TB: Are there other supplementary Nei Gong exercises in Ba Gua Zhang?

ZDY: There are specific ways to train Nei Gong and specific ways to modify Ding Shi to adapt the practice to the needs of the individual student. However, there are also other methods of Nei Gong that the teacher may give to an individual student. Here is a handwritten manuscript on Lohan Nei Gong, a method that Ba Gua practitioners use to help build up power and internal energy. It is 200 years old. It was not originally a part of Ba Gua, but was included later. Li Zi Ming said if other methods have useful material they also should be studied and incorporated into one’s training.

TB: On our last visit you listed the important components of Ba Gua Zhang training. Could you mention them again?

ZDY: Ding Shi Lao Ba Zhang single movement practice – this is basic basic training for fighting. Then there are the Eight single techniques; Eight Elbows; 13 partner training methods; Training against a post or pillar in order to develop power; Two person practice of defending and attacking methods; Na Fa (seizing which include Qin Na); 8 upper methods, 8 middle methods, 8 lower methods; Qin Na/Na Fa methods of practicing back and forth with a partner; Shuai fa throwing, Basic throws – “dead throwing”, “live throwing” against a fast attack, “changing hand throwing”; Counter throws; 16 leg techniques; 72 leg methods; 64 Forms; Ba Gua Lian Huan – which links and mixes together previous methods;, Weapons – Spear, Saber, 7 Star Stick, Sword, Double Weapons, Specialized Ba Gua Weapons.

TB: Does Ba Gua have pushing hands practice?

ZDY: No. Ba Gua does not have this kind of training. In Ba Gua Zhang, we do practice sticking and rolling hand exercises. Today many Ba Gua teachers incorporate Tai Ji Tui Shou practice methods into Ba Gua. I do not like this. While pushing hands practice trains sensitivity, it is not so useful for real fighting. Real fighting is fast and unpredictable. One must focus on the ability to change and transform quickly according to the circumstances and pushing hands is does not train this. Train footwork, speed and the ability to change. Speed is important in martial arts. Not only does speed help you to hit the opponent, but it also increases your power.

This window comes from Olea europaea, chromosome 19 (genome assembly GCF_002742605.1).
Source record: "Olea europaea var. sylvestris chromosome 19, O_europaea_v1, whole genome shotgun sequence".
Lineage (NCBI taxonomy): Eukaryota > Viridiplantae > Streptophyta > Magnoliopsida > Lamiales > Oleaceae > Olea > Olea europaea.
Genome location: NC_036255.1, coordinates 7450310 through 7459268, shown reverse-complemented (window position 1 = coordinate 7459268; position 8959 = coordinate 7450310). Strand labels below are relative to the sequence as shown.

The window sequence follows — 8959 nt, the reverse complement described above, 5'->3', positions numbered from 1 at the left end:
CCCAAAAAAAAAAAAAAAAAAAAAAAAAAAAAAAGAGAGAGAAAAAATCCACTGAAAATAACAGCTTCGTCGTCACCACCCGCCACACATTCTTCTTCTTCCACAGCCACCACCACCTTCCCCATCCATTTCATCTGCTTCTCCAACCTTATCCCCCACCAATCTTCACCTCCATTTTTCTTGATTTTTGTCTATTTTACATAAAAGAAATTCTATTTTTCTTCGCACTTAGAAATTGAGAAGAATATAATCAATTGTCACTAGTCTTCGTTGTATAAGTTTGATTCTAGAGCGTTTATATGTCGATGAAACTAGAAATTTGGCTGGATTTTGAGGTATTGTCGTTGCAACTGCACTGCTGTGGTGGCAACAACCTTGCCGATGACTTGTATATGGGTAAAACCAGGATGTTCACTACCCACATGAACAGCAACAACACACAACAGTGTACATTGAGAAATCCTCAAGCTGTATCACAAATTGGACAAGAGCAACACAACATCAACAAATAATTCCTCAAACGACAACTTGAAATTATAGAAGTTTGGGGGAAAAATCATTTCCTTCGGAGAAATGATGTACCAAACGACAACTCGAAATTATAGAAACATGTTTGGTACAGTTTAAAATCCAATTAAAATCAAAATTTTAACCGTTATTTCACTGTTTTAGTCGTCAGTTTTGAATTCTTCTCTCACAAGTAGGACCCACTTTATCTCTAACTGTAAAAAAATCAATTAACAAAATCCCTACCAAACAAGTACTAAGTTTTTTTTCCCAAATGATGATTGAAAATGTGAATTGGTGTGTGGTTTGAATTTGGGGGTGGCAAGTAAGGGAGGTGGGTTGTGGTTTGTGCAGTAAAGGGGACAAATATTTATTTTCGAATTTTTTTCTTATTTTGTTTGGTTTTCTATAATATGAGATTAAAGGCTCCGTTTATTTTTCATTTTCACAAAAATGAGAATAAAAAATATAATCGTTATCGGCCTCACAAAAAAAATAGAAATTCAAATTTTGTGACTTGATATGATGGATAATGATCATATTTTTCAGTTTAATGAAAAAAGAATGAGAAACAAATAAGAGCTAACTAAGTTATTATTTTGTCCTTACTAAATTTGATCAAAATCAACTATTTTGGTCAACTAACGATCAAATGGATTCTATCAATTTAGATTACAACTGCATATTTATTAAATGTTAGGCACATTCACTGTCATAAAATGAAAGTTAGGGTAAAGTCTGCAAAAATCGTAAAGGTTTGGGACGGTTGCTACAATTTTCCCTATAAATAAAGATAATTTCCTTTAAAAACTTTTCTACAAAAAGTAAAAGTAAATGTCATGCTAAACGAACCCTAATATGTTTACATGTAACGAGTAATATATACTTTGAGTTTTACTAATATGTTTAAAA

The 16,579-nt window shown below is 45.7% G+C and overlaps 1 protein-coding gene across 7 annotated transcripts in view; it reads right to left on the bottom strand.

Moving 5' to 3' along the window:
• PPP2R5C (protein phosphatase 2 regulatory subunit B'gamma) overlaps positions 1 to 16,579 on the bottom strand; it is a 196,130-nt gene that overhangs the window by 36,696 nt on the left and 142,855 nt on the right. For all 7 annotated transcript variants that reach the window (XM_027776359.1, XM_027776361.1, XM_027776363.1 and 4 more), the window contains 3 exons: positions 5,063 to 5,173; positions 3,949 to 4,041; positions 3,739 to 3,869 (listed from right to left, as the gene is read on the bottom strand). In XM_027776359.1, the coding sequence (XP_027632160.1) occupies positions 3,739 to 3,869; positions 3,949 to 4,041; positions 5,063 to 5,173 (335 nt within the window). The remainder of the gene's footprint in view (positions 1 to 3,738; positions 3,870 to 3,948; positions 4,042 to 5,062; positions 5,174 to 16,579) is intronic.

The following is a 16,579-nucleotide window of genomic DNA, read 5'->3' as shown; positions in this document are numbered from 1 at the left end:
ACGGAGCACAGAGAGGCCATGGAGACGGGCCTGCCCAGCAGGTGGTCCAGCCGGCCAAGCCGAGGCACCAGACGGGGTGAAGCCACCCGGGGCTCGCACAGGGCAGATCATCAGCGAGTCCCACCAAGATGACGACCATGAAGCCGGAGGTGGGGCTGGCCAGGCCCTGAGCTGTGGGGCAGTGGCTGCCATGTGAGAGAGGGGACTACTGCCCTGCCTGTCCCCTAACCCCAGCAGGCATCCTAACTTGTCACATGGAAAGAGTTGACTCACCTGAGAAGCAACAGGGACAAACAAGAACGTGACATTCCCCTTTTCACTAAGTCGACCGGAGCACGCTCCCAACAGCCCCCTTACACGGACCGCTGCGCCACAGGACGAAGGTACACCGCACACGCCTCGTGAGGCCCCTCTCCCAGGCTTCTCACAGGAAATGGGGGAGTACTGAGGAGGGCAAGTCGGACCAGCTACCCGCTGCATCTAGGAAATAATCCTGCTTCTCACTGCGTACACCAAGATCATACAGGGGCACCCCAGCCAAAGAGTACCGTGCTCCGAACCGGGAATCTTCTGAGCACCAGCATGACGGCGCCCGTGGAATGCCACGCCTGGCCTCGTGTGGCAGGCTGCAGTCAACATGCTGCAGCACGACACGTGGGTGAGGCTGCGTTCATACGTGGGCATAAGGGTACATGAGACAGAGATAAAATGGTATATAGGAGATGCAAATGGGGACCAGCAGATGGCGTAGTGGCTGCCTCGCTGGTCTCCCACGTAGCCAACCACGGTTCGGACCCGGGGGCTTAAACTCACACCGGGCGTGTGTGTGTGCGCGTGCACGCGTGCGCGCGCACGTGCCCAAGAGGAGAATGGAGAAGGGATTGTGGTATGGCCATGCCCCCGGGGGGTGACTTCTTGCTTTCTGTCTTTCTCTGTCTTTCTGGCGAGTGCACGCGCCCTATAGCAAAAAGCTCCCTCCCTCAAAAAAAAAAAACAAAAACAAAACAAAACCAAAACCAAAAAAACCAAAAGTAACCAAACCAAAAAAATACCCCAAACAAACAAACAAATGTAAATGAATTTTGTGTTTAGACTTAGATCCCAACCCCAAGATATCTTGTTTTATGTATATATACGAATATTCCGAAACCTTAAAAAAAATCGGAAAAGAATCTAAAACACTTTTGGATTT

Zhao Da Yuan wads up a small ball of paper very tightly. It is the size of a spitball. He throws at me.

ZDY: That did not hurt. But suppose I had shot it from a slingshot. There would be increased force and it would sting – you would feel pain. I cannot increase the weight and size of my hand or foo0t but I can increase the speed of the attack. Do you understand?

TB: Can you describe your experience and process in learning martial arts and Ba Gua Zhang?

ZDY: When I was seven years old, I started to learn Chinese martial arts. My health was not good at that time, because I had been born prematurely at seven months. I lived in Shanghai. After 1949 my father was stationed there with the military. Every morning in Shanghai my father took me to the park to watch him do his morning exercises. I could not follow his exercises. However, in passing a park we met Zhang Lao Shi (I do not remember his full name) who practiced Wu Shu in the park. After that my father would leave me there with Zhang to train while he went to do his exercises. After my father was done, he would return and pick me up. This is how I began to train martial arts. At that time I trained mainly in Mi Zong Quan (Lost Track style).

In 1956 my father moved to Beijing to work with the military division of the central government. By that time I had trained for years. I liked martial arts. In Beijing at that time many skilled people trained and taught in the parks in Beijing. I studied many martial arts: Shaolin Luo Han, Liu He, Tan Tui, Tong Bei Quan, Ba Ji, Chang Quan, Xing Yi and Tai Ji Quan. I was a teenager. At that time (1956-8), top martial artists of the North Eastern region of China came to teach the military officers. Every time they had classes my father would bring me to watch. This was my first exposure to Nei Jia. Before that I liked the external martial arts – they were very active and looked fast and powerful. Later I was more interested in Nei Jia. First I studied Xing Yi and later when I saw Ba Gua I wanted to study that. I saw that Li Zi Ming was the best of the Ba Gua teachers I met. He was different from the others. He had character and a good heart and he was also excellent at techniques. Not just the performance of techniques, but also their theoretical explanation.

I trained with many teachers. Some teachers look good, they have beautiful movements, but cannot explain why and how to train properly – they only train the forms. Li Zi Ming could clearly explain the meaning of the forms and movements. So a number of us decided to study with him and become his disciples. He became our Master. I myself think Ba Gua is the best of all these arts I studied. Tai Ji is too slow. Long Fist has no internal quality. Ba Gua is not slow or fast in movements but has many changes and variations. I became stronger and healthier from Ba Gua training – so I became Li Zi Ming’s disciple. While training with Master Li, I was introduced to Zhong Jin. Zhong Jin was expert in Qin Na techniques. His method was passed down through his family. He passed on his knowledge and his manuscripts to me.

Read Part 2 of Master Zhao’s interview HERE.